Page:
I bought some rough-sawn African mahogany for a small trestle table I am about to build. There are a few quirks of mahogany that I didn’t know about before I bought some that I wanted to share. With hindsight, I should have researched the material online more, as there is a massive amount of information on various forums and magazine websites.
- Colour. African mahogany isn’t as dark as I was expecting! I had bought small pieces of mahogany in the past that were a deep brown, but that must have been a different variety. The boards I have are a light pink after I planed the rough boards. I need the final piece to be darker so I will look into using stain or dye.
- Texture. Though pale, the texture of the mahogany is fascinating! It has a ribbon pattern with alternating lighter and darker bands. A smooth surface shimmers when the board is moved under a light.
- Grain pores. Big long pores. So big that many suggest using a grain filler prior to finishing in order to get a smooth surface. Old-school finishers will suggest using pumice or fine sanding to fill the pores with dust and then seal it in with a sealing coat of shellac.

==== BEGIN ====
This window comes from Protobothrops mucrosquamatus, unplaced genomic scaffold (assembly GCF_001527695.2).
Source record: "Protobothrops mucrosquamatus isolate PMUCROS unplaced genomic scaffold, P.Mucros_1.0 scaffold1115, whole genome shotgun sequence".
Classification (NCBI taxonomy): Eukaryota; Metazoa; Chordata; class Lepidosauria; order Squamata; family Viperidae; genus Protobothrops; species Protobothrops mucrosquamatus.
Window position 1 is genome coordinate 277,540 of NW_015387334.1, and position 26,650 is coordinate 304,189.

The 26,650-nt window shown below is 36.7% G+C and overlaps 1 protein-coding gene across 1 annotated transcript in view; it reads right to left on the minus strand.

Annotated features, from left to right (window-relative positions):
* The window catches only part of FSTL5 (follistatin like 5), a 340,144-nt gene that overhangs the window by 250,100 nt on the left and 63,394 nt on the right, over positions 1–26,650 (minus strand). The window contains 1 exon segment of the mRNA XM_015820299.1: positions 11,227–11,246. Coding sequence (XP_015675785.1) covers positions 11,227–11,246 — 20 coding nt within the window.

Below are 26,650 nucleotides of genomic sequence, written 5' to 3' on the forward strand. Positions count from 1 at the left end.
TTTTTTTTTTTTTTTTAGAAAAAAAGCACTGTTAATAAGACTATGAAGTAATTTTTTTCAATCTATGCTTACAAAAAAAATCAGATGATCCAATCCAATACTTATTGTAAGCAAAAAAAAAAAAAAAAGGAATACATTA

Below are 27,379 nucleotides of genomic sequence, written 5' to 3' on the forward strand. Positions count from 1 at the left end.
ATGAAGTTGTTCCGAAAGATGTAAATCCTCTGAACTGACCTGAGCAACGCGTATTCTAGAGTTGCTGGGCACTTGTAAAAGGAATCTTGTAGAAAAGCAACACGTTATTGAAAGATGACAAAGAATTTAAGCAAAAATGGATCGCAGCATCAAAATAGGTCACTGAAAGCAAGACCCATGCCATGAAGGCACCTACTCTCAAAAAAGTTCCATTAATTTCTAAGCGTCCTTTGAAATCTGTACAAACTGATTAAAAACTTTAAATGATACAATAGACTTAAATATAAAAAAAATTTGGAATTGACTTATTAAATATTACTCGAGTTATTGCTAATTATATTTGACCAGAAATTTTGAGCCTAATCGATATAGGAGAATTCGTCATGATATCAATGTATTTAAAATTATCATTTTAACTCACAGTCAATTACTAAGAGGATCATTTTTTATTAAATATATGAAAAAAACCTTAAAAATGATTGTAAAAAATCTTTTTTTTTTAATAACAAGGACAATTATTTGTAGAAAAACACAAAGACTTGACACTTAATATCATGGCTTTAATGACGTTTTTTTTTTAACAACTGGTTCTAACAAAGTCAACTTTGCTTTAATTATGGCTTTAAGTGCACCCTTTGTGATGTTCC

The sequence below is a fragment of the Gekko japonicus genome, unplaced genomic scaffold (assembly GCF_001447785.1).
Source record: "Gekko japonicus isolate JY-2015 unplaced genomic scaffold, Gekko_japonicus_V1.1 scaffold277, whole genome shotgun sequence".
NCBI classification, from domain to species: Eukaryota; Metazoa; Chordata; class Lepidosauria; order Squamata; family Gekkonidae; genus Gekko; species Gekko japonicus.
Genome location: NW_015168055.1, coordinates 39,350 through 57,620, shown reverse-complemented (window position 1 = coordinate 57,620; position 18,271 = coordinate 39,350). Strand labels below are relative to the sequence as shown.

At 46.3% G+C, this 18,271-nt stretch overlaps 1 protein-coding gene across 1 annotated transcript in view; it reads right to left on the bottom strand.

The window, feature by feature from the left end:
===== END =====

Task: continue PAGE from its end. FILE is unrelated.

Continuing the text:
- Work-ability. This is one I didn’t see coming, though I’ve since found it’s well documented in books and on the web. The ribbons often have switching grain directions, so that with one swipe of a hand plane, some of the ribbons get silky smooth, and the others tear out dramatically. I have a little-used Stanley No.3 that I might use to experiment with back-bevels (that concept explained here on the Lost Art Press blog) to reduce tear out, or I might have to resort to sanding.
The challenges of African mahogany gives me an excuse to learn about a few techniques that I have been avoiding:
- Tear-out. Back beveled plane blades or sanding? I’ll try both.
- Staining. Should I stain before applying finish, or use stain in a finish as a toner? I’ll experiment.
- Finishing. Need to fill in pores and get an antique look finish. Time to wander away from using Danish oil on everything and learn about Shellac. Maybe even French polishing.